Janus

I’m not sure I can put my finger on the domino that fell first in the line, but somehow over the last six months I have been experiencing a shift. It started with being periodically attacked with severe bouts of social anxiety and depression that were worse than I’d had in years. At times, it was so crippling that I felt certain I was going to drown inside of my own mind. For a while, I couldn’t exercise; I had nothing that I wanted to do and I couldn’t motivate myself to be active. I felt lethargic, depressed, tired. I would exercise whenever I could make myself, but it was forced, and I was easily deterred. But this year I started exercising a lot more consistently, and it’s been the best possible thing that could have happened to me.

There is a gym in our complex; and while I loathe gyms, I love running on the treadmill. I put on my headphones and tune out the world and just run without stopping, sometimes for an hour straight. It is better than any therapy I’ve ever had. I get uninterrupted thinking time to process all of the insanity floating around in my brain, all while the while pummeling it with endorphins, and I gain so much clarity. When I’m at my worst, it helps me to not feel quite so bad. When I’m feeling down, it lifts my spirits. And when I am middle of the road, it makes me ridiculously happy. Things tend to come into focus while I run, and my body feels clear and free. Some days I just feel like I could keep running forever. Those are the BEST days.

Anyone with bad anxiety will tell you that they know that what they feel is illogical, yet they can’t help themselves from being so caught up in it anyway. It consumes you in such a way that you don’t feel free. In many ways, you really aren’t. So all of the therapy in the world that tried to bring attention to the fact that the anxious thoughts were unrealistic didn’t do me an ounce of good. “Yes, and…?” Was the general response I had to this approach.

When I am in a really dark place, I am absolutely convinced that I am a terrible, unlovable person that has no purpose and doesn’t deserve to be alive. It’s that extreme. I find myself looking at things that have happened to me, and am able to find endless evidence to support this bleak and dystopian view of myself. I make the most convincing arguments against my worthiness, and I believe them.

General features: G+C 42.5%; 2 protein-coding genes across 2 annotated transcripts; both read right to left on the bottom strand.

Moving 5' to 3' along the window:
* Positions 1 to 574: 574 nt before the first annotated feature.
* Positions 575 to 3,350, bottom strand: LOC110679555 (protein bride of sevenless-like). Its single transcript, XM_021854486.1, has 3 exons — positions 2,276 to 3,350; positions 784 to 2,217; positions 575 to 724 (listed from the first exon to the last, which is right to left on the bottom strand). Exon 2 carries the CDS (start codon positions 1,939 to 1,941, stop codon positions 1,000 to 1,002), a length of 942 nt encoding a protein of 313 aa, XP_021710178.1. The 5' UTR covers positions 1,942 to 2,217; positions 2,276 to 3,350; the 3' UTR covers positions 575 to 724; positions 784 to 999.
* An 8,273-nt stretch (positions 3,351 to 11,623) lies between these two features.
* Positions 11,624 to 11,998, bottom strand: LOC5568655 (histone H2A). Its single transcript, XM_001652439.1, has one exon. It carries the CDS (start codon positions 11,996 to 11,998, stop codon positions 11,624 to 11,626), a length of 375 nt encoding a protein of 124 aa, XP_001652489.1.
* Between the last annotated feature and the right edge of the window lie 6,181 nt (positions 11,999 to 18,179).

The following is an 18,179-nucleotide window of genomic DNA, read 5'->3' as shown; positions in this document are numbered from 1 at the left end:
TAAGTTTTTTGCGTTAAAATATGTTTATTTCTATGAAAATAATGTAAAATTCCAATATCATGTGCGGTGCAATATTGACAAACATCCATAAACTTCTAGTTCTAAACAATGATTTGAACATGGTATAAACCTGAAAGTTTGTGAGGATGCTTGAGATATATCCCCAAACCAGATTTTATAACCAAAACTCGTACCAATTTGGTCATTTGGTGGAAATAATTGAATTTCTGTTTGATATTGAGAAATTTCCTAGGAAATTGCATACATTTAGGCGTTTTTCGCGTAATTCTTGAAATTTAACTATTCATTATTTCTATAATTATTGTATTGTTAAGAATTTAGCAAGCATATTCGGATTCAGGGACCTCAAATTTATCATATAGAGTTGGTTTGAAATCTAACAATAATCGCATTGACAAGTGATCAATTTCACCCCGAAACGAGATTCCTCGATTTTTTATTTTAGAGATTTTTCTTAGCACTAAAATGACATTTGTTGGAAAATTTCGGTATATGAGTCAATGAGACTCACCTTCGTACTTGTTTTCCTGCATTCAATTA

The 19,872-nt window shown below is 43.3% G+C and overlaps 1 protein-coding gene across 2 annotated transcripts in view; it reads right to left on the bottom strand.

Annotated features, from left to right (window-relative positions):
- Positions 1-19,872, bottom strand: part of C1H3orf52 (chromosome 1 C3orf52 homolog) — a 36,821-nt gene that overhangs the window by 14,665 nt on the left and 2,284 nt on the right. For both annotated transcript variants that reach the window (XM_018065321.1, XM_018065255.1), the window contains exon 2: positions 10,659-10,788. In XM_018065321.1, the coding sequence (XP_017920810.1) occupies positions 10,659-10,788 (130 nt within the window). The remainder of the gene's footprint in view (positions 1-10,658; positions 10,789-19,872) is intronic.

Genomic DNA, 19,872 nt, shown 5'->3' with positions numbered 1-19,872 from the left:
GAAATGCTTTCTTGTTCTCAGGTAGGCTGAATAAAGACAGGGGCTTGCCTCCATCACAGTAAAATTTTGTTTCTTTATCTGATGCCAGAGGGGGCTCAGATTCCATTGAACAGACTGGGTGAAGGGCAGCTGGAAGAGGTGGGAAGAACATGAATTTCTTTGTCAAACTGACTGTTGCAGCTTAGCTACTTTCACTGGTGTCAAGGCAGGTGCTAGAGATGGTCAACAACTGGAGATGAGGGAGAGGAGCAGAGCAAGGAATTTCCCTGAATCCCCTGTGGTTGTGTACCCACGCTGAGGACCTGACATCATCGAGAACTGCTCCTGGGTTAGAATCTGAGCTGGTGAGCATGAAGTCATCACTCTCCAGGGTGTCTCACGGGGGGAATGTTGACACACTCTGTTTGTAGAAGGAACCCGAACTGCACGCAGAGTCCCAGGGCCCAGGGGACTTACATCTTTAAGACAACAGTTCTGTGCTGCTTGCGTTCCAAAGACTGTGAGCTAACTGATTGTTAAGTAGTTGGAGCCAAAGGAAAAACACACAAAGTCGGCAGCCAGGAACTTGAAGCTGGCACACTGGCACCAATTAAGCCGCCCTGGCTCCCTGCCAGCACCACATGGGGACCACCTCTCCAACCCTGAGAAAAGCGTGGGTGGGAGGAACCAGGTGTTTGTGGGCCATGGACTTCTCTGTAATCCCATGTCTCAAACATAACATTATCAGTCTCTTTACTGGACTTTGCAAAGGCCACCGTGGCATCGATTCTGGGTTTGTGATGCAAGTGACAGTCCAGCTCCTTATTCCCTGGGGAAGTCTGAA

When I’m in a good place, I feel almost healthy and normal. I drive around everywhere with the music blasting on my stereo, singing along at the top of my lungs, I have comfortable conversations with strangers, and I’m able to be myself around people and enjoy it. I’m at peace with the fact that I’m the odd duck that doesn’t fit anywhere. I feel inspired, and hopeful, and I’m kinder to myself. I don’t beat myself up for the fact that my brain only remembers song lyrics and refuses to hang on to a single useful fact. Suddenly all of the evidence supports the opposite of what I had convinced myself of before. I see so clearly that the anxiety and depression are mud-colored glasses that completely distort everything around me. I wipe the mud off, and life returns to normal.

The most interesting thing about swinging so sharply back and forth between the lows and highs in shorter periods of time is that it has brought attention to my thoughts in a way that I never could through sheer willpower alone. It’s a little jarring to believe one day that you are the scum of the universe and then the next day believe you are actually kind of awesome in your own way — with no good reason to switch between the two. This alternation has been disorienting to my brain, and it’s allowed me to pull a little further outside of myself to a higher vantage point. The lows feel like they’ve shifted, and they aren’t quite so… real… any more.

And then I realized something that I thought was interesting. That piece of me that is a lawyer at heart and can argue any side of a debate, that is sensitive and both empathic and empathetic and seeks to understand people and walk in their shoes, the writer in me — that is the same piece of me that is also the voice of my anxiety. It gets out of control and starts spinning this dark, glittering story that’s highly plausible and feels impossible to look away from. I am always telling people that the thing that feels like your biggest curse is often your greatest gift in disguise, and here is perfect evidence of that. The part of me that causes my terrible anxiety is the very same part of me that sees the world in this utterly singular way, that allows me to connect more deeply with people. It is something I would never trade away, even if it meant losing the anxiety forever. I will keep this beautiful double-edged sword. I am finally getting better at wielding it.

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